As Secretary/Defence, during most of the war GR was fully on board with that trade-off, but as the war was reaching its climax, and as he became more entranced by the Israeli model for the postwar order, he shifted to a more hawkish policy posture, which was more organically what he believed in, given his socialisation trajectory which contrasted with MR’s.
‘Soft power’ maestro
MR is the maestro of “soft power” and intuitively understood its international importance. The GR regime’s “soft power” has a range purely within its ethnocultural-civilisational zone.
MR’s relationship with the UN Human Rights Council, the UN-Geneva and Human Rights was one of complex engagement. As an opposition parliamentarian he travelled to and lobbied the UNHRC together with Vasudeva Nanayakkara. As Minister he visited Geneva and interacted with the ILO and the Inter-Parliamentary Union. As President (in 2007) he addressed the ILO, and dialogued with the ILO D-G, the UN High Commissioner for Human Rights, the UN High Commissioner for Refugees (the current UN Secy-Gen) and Amnesty International boss Irene Khan.
President MR’s Office never exhibited coarse insensitivity as manifested in a statement recently issued by the Media Division of President GR’s Office. The Hindu quotes the statement as saying, inter alia, the following:
“In any armed conflict, maintaining human rights of an individual is akin to preventing muddy puddles during rain.” …Due to the “volatile” nature of warfare, International Humanitarian Laws are “not a set of clear-cut rules in black and white that one may tick off against.”
In a new article, Additional Secretary to the President on Foreign Relations, Admiral Prof. Jayanath Colombage queries: “This pandemic has brought to the fore the question; what matters most–human lives or economic prosperity and civil liberties?” (http://www.dailymirror.lk/opinion/Post-Covid-19-International-Order-Will-a-new-world-emerge/172-189200)
Why are these categories seen as polarities? Why are ‘civil liberties’ paired with economic prosperity rather than ‘human lives’? What will be the quality of human lives, with neither civil liberties nor economic prosperity? And how is the question relevant when the top performer in the anti-Covid 19 campaign has been a country and a leadership which zealously protects civil liberties and brings together ‘human lives’, ‘economic prosperity’ and ‘civil liberties’ in a social democratic synthesis, namely New Zealand led by Jacinta Ardern? What of another top anti-corona performer, Israel, which halted digital tracking through private mobile communications because the Supreme Court ruled that without the permission of Parliament it was a violation of the civil liberties of Israeli citizens?
On MR’s watch as President, Sri Lanka won a vote by a conspicuous majority in the UNHRC a week after the war was won (May 2009), and lost three times in succession during his second term when the hawks were in ascendancy and we had forfeited India’s support (2012, 2013, 2014). But there was never a question of walking out of the UNHRC as President Gotabaya Rajapaksa has threatened in a diaphanously-veiled reference. It would have been unthinkable for MR to walk out of the world’s Human Rights Parliament.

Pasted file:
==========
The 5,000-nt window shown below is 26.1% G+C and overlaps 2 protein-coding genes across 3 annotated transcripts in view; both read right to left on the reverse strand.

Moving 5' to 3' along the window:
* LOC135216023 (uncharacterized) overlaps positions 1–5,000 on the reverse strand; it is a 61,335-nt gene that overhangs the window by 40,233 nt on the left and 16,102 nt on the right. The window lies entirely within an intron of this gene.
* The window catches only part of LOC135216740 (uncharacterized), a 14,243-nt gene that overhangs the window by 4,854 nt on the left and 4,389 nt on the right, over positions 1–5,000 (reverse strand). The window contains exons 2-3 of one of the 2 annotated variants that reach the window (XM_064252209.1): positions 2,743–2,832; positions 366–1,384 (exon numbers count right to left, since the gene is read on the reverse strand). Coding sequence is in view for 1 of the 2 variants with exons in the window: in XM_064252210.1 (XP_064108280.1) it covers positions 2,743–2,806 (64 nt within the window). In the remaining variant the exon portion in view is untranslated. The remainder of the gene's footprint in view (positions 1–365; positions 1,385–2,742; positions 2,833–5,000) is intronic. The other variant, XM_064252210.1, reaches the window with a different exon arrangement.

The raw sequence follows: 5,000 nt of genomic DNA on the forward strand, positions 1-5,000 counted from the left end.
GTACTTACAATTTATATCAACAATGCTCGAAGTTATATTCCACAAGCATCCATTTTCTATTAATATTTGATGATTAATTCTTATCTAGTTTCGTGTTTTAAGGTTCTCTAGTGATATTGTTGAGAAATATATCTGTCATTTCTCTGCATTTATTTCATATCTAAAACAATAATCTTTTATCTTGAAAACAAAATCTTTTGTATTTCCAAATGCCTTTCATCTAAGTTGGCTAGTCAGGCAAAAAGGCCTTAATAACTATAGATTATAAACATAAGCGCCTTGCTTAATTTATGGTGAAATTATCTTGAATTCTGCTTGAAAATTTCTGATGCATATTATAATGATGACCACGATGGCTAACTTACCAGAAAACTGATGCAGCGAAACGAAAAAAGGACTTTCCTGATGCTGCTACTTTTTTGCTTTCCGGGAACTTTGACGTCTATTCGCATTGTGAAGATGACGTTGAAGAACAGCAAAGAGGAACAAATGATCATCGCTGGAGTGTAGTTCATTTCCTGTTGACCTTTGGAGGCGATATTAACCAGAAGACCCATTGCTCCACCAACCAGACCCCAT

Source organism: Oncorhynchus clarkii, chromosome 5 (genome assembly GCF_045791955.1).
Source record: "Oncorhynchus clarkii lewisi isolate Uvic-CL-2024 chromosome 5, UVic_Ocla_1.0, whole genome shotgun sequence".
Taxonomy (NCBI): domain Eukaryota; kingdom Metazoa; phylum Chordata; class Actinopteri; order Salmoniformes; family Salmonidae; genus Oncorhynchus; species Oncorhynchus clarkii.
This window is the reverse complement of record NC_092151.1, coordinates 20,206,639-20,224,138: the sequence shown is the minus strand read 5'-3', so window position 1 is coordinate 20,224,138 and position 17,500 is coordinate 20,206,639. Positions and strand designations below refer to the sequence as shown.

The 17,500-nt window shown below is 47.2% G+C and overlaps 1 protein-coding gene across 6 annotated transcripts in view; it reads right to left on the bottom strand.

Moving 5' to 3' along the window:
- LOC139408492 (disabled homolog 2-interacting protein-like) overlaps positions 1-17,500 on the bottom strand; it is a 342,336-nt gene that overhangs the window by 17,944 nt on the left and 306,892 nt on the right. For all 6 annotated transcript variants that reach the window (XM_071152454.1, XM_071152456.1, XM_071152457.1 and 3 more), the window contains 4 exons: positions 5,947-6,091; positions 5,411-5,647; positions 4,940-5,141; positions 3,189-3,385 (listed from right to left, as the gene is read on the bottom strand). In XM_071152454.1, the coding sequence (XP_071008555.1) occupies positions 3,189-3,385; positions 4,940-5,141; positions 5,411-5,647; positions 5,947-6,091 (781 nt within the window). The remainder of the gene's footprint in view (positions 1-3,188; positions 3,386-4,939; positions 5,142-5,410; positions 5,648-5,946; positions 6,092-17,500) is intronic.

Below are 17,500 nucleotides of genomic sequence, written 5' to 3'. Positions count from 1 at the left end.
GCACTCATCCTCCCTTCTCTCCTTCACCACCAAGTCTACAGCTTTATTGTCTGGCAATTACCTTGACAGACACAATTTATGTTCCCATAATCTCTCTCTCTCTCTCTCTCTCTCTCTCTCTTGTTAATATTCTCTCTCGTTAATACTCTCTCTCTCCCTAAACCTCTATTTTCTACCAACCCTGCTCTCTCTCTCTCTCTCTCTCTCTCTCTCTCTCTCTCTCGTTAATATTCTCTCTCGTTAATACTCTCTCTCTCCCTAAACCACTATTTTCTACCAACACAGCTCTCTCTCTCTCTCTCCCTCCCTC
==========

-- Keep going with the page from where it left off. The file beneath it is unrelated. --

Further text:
Under MR, SL’s UNHRC success in 2009 and its defeats in 2012, 2013 and 2014 had much more to do with the shifting Indo-Lanka equation than with the US. India was the crucial swing state. When India was firmly with us, it was because of President MR’s pledge, reinforced through the ‘Troika’, to implement 13A and open a political process with the TNA. When India was with us so was the rest of the BRICS and the Non-Aligned Movement. The West broke through in 2012, the moment we lost India, opening a breach.
Why did MR delay in implementing his own written pledge as contained in the two postwar joint statements with India and the UN S-G? Why was the formula that ensured our international invulnerability abandoned?
Mere days after the 2009 UNHRC diplomatic victory, Dr. Gunadasa Amarasekara led, or was activated as proxy of, the ultranationalist counter-campaign against one of the main planks of the pro-SL platform at the UNHRC: President MR’s pledge to implement 13A.
The US Senate Foreign Relations Committee’s Kerry-Lugar Report of late 2009 proves that “political reconciliation” addressing the “root causes” through “the devolution of power to the provinces [and] a second chamber” and the prosecution of emblematic human rights cases would have rectified relations with the USA. In late 2009 India was still with us and our UNHRC victory kept us safe in Geneva, buying time. We could have clinched the deal.
President MR appointed the LLRC. Barring one suggestion, he agreed fully with the Report’s recommendations. Fast-track, time-bound implementation could have shielded us internationally. Instead implementation was blocked from within the system. Today, the GR regime never mentions the LLRC or Paranagama reports.
The last chance to dissipate international pressure with dignity came in 2013-2014, when MR finally held elections to the Northern Provincial Council and rebooted relations with the TNA. Reneging subsequently on the promise to India and the TNA to appoint a civilian governor and failure to leverage the “soft power” of South Africa which nominated Cyril Ramaphosa as special envoy, were due to hawkish obstructionism.